As a boutique professional services firm, Interaction Associates helps clients develop leaders, build inclusive teams and improve their meeting cultures with training and proprietary leadership content. In short, Interaction Associates or IA shows companies how to work better together.
The company continuously strives to improve its own operations as well, says Chris Williams, Director of Business Operations. In a move to make its 20 employees and more than 50 consultants more effective, and to improve operations, executives decided to go 100 percent virtual in 2018.
“Our employees dreaded the commute to Boston’s seaport district in downtown,” Williams says. “It was an hour to an-hour-and-a-half on a good day, and we realized employees would be happier and more productive if they didn’t have to commute.” The executive team also realized they could hire nationally without worrying about where a candidate lived or the relocation costs that could be incurred.
But going remote overnight wasn’t a move Interaction Associates could make with its legacy technology platform. It had an old Sage MAS 500 system that ran on an on-premises server and had been heavily customized. While the system functioned on a basic level, the company lacked a backup system and the multiple Sage customizations stymied upgrades. Retrieving actionable business data was extremely difficult. Because the old system wasn’t cloud-ready and IA’s lease ended in 30 days, executives decided to outsource accounting.
Outsourced firm not project based
The outsourced solution lasted seven months. “The arrangement was a difficult one; the system and workflow the outsourced firm was using did not align with our business needs,” Williams says. “They utilized Intacct with a Nexonia Time & Expense Plug in. Because our business is heavily project based, it is critical that our time and expense data integrate directly into a project module.”
Williams discovered the outsourced firm treated IA like a manufacturing firm selling widgets. They did not set IA up with a project module, just a General Ledger. “I realized within the first 30 days, that we didn’t have the right technical set up for our business,” Williams says. “We have different bill rates and different terms and our accounting partner had assumed all our customers were net 30 while we offer 60, 90 and net 120 terms. In addition, the technical staff were based overseas in Bangalore, India; to operate we relied on communication through Google docs, lots of spreadsheets, and were challenged by the time zone barrier.”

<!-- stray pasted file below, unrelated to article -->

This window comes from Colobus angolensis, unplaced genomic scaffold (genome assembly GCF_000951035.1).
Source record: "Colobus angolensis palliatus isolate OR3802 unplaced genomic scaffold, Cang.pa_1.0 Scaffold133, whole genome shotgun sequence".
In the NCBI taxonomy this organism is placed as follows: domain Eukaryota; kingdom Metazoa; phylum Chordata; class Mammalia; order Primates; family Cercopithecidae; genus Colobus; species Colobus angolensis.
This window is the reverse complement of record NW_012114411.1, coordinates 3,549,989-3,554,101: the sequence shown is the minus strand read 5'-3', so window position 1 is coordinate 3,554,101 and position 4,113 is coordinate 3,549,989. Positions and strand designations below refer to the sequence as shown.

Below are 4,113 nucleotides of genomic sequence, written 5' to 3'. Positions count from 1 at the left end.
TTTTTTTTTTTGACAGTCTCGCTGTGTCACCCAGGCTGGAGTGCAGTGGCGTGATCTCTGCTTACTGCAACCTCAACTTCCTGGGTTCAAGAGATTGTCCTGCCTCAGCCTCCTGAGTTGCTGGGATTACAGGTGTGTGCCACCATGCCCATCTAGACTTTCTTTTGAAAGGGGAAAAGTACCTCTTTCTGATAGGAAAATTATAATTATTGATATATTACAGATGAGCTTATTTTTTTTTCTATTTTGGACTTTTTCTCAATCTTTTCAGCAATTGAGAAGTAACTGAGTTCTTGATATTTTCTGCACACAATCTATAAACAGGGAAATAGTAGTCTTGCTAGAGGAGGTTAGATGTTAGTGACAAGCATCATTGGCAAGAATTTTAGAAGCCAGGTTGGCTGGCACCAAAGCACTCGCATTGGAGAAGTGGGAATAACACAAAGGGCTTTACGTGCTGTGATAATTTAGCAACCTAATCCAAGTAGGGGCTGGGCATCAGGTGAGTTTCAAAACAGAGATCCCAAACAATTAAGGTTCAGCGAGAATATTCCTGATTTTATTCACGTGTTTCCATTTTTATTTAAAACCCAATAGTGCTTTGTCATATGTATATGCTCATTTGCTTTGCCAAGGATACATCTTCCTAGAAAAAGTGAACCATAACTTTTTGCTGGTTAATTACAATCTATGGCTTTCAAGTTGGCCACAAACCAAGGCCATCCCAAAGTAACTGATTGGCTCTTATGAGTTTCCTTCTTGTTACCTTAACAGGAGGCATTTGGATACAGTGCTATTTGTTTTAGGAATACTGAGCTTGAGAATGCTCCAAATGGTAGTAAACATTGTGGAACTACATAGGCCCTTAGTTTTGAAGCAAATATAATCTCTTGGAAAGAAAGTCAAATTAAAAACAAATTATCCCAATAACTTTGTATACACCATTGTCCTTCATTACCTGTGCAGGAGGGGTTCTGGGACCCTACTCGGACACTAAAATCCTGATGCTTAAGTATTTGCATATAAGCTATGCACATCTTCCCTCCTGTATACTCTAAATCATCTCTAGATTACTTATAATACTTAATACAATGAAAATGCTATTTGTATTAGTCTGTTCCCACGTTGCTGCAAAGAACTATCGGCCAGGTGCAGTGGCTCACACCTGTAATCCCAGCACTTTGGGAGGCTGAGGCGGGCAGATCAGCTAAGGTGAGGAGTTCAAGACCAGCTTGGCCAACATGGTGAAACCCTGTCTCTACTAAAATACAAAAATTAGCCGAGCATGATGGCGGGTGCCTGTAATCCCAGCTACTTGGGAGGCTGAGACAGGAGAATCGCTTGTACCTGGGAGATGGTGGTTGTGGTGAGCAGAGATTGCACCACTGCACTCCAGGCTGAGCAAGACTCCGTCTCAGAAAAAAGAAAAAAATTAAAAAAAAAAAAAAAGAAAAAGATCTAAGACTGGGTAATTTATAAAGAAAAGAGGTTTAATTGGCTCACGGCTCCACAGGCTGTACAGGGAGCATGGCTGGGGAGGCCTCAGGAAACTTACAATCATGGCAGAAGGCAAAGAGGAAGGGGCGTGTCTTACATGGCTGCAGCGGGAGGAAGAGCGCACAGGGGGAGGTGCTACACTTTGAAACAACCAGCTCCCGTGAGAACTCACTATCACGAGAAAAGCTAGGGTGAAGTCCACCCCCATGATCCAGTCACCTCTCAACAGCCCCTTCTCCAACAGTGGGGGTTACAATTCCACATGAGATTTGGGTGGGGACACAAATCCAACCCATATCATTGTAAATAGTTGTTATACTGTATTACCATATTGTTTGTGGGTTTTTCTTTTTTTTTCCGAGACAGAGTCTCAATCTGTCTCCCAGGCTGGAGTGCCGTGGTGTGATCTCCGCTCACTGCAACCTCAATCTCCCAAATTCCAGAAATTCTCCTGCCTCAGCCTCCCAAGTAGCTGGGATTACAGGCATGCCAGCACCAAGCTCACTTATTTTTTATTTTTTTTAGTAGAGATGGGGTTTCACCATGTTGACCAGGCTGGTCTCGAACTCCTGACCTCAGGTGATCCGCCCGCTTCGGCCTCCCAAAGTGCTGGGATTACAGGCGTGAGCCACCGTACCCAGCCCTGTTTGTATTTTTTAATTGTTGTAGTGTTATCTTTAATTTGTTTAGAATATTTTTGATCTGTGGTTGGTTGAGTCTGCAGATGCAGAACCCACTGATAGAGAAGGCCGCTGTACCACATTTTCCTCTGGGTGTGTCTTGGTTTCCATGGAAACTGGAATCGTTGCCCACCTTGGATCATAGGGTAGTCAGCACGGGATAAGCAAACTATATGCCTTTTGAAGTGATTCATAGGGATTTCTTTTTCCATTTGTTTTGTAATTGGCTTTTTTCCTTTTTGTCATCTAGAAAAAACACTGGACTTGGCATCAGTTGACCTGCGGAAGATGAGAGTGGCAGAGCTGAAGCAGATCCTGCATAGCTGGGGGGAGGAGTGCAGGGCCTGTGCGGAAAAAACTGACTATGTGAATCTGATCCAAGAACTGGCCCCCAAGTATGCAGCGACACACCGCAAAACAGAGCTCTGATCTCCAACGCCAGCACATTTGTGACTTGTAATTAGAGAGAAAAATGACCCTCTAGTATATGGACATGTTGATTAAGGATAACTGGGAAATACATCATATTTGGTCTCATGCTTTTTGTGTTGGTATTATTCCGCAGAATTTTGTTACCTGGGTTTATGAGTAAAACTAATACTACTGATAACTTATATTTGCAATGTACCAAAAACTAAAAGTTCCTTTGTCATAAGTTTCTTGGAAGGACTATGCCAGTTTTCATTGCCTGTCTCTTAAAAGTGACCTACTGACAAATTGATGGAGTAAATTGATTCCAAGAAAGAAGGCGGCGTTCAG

The firm used Nexonia because Intacct did not have a mobile friendly app for time and expense. In addition, raw time and expense data – for every one of the accounting firm’s 400+ clients – was pulled once a week into a data warehouse and then pushed to Intacct.
“There wasn’t a clear mapping or structure between project data using a general ledger set up versus Intacct project so putting together client invoices was an absolute nightmare,” Williams says.
“I spent 50 percent of my week reading contracts and informing the support team how to set up our projects in the Intacct system,” he adds. “It was a frustrating situation. The outsourced accounting firm would send our client invoices, but their policy was not to make collection calls, so often customer invoices just sat in a queue.”
Williams called an emergency meeting with IA’s CEO and then redeployed half of IA’s sales operations staff to review invoices and make collection calls. In the background, the IA team began looking for a new technology platform so they could bring the accounting function back in-house.
“We got all our stakeholders together in a room for a day,” Williams says. “We walked through our entire workflow and outlined our requirements versus our needs. We worked as a group to bring in important historical context and really assess our minimum requirements – in other words, we practiced what we teach our own clients about the importance of stakeholder involvement, achieving clarity on the level of involvement in decision-making, and ways to reach the desired outcome.”
Armed with a short requirement list, IA hired an independent ERP expert to screen 15 ERP platforms and return a short list of three options. After watching demos of those three options, the stakeholders agreed one platform stood above the rest: Acumatica.
“It was so clear,” Williams says. “The first time I saw the user interface of Acumatica, I knew this was the way to go. I remember looking at Intacct’s user interface and thinking half of the screen was blank, it wasn’t responsive, and I almost needed a magnifying glass just to view the fields.”